PC games giant Valve has said that it will not allow Rape Day to be sold on Steam.
In a post on the company's blog, Erik Johnson not only said that the controversial visual novel would not be distributed on its platform but went on to how this decision lines up with the open-platform policy that Valve announced in June 2018.
Johnson wrote that Valve's platform policy is reactive rather than pro-active, with the company deciding on a case-by-case depending on what is submitted to the store.
"Much of our policy around what we distribute is, and must be, reactionary—we simply have to wait and see what comes to us via Steam Direct," he wrote.
"We then have to make a judgement call about any risk it puts to Valve, our developer partners, or our customers. After significant fact-finding and discussion, we think Rape Day poses unknown costs and risks and therefore won't be on Steam.
"We respect developers’ desire to express themselves, and the purpose of Steam is to help developers find an audience, but this developer has chosen content matter and a way of representing it that makes it very difficult for us to help them do that."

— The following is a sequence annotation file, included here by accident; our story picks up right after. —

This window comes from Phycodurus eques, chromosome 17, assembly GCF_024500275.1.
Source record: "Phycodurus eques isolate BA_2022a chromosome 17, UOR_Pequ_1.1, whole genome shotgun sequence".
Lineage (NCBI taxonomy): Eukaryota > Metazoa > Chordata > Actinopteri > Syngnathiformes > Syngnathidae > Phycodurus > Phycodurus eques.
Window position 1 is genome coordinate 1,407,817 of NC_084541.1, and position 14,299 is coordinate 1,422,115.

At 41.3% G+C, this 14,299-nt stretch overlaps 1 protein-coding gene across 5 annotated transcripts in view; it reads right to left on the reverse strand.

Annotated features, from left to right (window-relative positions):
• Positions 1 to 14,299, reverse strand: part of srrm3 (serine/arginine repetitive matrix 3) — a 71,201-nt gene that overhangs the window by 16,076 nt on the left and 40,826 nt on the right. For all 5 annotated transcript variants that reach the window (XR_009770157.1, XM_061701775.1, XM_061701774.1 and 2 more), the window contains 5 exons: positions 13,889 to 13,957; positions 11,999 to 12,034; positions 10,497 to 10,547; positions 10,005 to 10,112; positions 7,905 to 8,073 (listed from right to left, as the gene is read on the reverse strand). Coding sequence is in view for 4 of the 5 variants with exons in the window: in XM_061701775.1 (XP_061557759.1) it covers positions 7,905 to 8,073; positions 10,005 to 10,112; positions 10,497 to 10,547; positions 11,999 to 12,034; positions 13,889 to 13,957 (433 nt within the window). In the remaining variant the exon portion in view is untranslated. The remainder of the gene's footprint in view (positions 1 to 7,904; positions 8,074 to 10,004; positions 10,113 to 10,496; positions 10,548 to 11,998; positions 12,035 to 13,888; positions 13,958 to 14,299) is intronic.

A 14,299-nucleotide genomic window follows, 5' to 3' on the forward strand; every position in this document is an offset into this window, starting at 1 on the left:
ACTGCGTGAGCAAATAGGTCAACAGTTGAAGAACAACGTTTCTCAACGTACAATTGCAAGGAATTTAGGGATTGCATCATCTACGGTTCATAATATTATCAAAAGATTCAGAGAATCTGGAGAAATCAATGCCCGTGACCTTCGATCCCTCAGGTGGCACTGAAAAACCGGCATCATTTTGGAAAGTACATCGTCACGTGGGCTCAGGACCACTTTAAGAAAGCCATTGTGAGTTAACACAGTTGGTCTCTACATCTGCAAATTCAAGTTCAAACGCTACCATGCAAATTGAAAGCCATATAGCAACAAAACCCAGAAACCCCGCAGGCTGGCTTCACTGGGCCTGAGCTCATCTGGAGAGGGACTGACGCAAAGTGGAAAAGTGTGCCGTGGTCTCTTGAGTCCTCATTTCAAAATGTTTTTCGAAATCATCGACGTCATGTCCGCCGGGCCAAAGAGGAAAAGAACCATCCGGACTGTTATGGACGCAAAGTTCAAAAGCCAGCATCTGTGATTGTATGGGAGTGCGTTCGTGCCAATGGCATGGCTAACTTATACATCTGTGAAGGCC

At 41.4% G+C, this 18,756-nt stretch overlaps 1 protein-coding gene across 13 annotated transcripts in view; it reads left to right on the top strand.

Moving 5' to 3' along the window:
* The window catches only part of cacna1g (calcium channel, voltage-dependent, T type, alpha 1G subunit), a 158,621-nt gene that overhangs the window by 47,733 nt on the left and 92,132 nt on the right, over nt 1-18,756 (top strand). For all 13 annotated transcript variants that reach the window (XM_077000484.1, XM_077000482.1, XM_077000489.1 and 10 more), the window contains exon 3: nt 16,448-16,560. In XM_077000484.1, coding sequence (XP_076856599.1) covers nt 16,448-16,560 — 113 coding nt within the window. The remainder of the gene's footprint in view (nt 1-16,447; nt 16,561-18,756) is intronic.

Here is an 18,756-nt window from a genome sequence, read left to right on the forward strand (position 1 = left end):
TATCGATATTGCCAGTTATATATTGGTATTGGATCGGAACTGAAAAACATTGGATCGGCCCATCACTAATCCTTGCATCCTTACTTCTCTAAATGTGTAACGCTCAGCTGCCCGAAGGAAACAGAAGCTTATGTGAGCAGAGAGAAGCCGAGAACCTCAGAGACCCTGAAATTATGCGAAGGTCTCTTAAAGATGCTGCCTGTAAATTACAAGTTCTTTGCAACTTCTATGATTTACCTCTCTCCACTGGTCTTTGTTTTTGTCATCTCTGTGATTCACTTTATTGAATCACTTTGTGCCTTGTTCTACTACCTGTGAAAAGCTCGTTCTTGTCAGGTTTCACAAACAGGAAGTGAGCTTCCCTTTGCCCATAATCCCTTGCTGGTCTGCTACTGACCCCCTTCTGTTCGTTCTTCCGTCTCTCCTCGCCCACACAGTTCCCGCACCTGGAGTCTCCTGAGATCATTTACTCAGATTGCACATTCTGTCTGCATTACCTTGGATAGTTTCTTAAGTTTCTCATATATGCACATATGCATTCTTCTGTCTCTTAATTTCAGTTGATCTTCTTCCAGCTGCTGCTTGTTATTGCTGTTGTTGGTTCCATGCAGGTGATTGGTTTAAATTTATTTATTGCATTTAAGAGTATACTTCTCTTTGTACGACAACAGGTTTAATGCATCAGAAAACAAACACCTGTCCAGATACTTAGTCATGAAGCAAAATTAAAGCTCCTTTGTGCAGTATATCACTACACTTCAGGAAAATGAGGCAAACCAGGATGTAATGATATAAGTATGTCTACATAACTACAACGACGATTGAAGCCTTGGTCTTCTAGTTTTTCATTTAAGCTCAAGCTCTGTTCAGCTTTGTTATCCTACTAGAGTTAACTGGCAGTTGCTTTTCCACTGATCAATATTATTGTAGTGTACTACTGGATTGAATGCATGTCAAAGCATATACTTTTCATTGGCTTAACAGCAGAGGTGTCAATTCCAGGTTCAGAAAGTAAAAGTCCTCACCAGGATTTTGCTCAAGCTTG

What exactly these costs and risks are is unclear.
News of the game's page going live with an April release date broke earlier in the week.
Valve's open platform policy has been met with a mixed response. While many developers and publishers feel that the company is both damned if it does and damned if it doesn't, many believe that Steam has become a hostile platform to developers due to the sheer amount of content appearing.
This is one reason why many developers feel that Steam isn't doing enough to earn its 30 per cent revenue share, with our Store Panel at PC Connects London 2019 saying that game makers are now spending their ad dollars outside of Steam to drive consumers to the platform due to the sheer number of releases.